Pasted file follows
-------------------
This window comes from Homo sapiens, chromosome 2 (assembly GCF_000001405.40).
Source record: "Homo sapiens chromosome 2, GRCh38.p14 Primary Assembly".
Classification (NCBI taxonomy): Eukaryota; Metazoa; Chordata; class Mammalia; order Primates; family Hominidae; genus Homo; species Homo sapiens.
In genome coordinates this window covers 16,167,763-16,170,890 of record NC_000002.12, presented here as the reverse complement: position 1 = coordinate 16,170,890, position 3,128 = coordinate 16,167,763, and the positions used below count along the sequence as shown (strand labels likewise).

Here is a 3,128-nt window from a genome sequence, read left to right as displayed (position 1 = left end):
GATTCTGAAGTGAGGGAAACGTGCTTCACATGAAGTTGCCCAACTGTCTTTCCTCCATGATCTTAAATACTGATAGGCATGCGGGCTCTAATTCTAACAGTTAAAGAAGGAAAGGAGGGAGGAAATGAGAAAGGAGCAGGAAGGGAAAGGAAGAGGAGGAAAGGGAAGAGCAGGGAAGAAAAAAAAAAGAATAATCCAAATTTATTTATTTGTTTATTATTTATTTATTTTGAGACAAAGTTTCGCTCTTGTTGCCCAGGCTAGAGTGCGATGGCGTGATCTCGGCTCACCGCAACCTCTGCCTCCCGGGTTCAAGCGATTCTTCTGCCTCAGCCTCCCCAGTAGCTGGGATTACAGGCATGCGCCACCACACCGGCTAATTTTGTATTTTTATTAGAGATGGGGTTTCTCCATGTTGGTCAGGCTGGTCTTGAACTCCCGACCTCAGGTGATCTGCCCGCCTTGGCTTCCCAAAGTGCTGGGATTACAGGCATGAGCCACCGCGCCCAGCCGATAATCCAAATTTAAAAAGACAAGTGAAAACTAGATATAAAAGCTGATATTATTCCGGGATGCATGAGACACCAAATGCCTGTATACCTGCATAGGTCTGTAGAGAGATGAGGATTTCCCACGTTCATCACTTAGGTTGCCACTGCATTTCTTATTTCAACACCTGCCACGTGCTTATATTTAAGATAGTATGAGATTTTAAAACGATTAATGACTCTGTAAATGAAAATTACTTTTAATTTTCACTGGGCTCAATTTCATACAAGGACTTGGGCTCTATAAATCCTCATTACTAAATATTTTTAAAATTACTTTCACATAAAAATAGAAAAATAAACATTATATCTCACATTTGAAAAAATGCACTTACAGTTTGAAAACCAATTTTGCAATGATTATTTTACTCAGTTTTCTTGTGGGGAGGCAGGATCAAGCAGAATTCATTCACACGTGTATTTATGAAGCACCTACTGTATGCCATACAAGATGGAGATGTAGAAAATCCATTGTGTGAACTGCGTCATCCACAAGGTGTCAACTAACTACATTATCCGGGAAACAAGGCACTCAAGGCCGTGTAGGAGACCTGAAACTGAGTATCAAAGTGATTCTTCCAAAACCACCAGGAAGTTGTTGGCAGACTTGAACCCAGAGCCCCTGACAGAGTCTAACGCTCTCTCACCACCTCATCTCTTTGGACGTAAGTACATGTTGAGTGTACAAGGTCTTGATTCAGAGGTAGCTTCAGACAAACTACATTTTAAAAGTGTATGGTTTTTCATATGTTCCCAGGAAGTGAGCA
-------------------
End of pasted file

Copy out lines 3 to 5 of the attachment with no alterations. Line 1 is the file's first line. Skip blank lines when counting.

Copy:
Classification (NCBI taxonomy): Eukaryota; Metazoa; Chordata; class Mammalia; order Primates; family Hominidae; genus Homo; species Homo sapiens.
In genome coordinates this window covers 16,167,763-16,170,890 of record NC_000002.12, presented here as the reverse complement: position 1 = coordinate 16,170,890, position 3,128 = coordinate 16,167,763, and the positions used below count along the sequence as shown (strand labels likewise).

Here is a 3,128-nt window from a genome sequence, read left to right as displayed (position 1 = left end):